This week in my course for Creighton University – ILD 831: Technology and Leadership – the students are exploring the concept of knowledge management. Nancy Dixon had described the three eras of knowledge management back in 2009 as moving from leaders leveraging explicit knowledge, to leaders leveraging experiential knowledge, and finally to leaders leveraging collective knowledge. I have remixed her graphic some to suggest that we have moved into a fourth ill-defined era:
Harold Jarche in his post “Loose hierarchies for knowledge management” noted that KM has become contextual, requiring loose hierarchies and strong networks. This networked concept also surfaces in Weinberger’s (2012) Too Big To Know, which suggested the internet has fundamentally altered how organizations will work and succeed. According to Weinberger, knowledge in the past was seen as a narrowing pyramid, with those at the top having the most critical knowledge. Yet the web now allows any level of employee to gain information from the vast storehouse of human knowledge, and share that with anyone else at any level of an organization … or outside the organization. Jay Cross called this “social learning“.
If knowledge is now socially developed, what is the role of leadership in knowledge management…particularly in a world in which, as Clay Shirky suggested, anyone can publish anything…and it is up to us to filter, rather than the previous centuries-old vetting process of filter…then publish? After all, is not knowledge management a form of filtering?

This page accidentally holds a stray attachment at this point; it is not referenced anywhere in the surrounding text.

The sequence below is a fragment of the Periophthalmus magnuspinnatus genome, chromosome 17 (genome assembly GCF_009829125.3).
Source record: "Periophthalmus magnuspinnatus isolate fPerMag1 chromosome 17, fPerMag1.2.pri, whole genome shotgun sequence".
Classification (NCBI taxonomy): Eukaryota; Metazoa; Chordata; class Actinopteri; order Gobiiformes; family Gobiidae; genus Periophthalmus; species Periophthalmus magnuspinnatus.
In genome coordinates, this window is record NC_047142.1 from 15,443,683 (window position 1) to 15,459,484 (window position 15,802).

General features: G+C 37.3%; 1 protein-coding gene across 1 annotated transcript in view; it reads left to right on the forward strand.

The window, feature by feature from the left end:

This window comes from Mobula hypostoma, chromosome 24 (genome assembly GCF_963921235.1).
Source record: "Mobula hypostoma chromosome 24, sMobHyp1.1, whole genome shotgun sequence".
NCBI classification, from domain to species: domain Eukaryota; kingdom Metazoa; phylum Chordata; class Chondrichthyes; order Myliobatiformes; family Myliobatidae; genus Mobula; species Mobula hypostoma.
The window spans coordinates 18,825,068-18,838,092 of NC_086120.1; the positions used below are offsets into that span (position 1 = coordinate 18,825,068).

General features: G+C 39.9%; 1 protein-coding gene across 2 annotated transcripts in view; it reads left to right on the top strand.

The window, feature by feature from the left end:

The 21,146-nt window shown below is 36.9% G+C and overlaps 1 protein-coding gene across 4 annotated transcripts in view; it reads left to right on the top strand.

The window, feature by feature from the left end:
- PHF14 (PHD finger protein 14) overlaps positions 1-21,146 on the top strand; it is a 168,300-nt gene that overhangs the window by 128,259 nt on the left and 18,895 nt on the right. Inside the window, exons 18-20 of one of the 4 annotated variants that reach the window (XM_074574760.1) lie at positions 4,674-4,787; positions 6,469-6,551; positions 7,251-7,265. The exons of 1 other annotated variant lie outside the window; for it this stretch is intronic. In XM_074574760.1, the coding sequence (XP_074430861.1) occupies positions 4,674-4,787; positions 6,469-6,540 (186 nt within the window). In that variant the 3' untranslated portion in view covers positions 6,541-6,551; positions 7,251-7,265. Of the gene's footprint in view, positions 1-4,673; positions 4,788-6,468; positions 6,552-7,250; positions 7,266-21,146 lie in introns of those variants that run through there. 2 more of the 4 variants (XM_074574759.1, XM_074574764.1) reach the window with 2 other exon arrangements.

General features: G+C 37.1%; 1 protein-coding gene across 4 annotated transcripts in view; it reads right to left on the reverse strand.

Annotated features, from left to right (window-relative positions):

Thomas Davenport wrote off knowledge management in an op-ed piece for the Wall Street Journal last year. He suggested that individuals focused on managing knowledge missed the boat when big data came along.
“Any chance that this idea will come back? I don’t think so. The focus of knowledge-oriented projects has shifted to incorporating it into automated decision systems. The hot technology for managing knowledge is now IBM Corp.’s Watson—very different from the traditional KM model. Big Data and analytics are also much more a focus than KM within organizations. These concepts may be declining a bit in popularity too, but companies are still very focused on making them work.”
The tag line for David Weinberger‘s book is “Rethinking knowledge now that the facts aren’t the facts, experts are everywhere, and the smartest person in the room is the room.” In this era of machine intelligence and rapidly evolving work structures, we need to rethink knowledge. Davenport ends his piece suggesting that one should continue to believe in knowledge management, and I agree … but as Weinberger noted, we have to be smart differently.
I am looking forward to hearing what my students make of this evolving concept!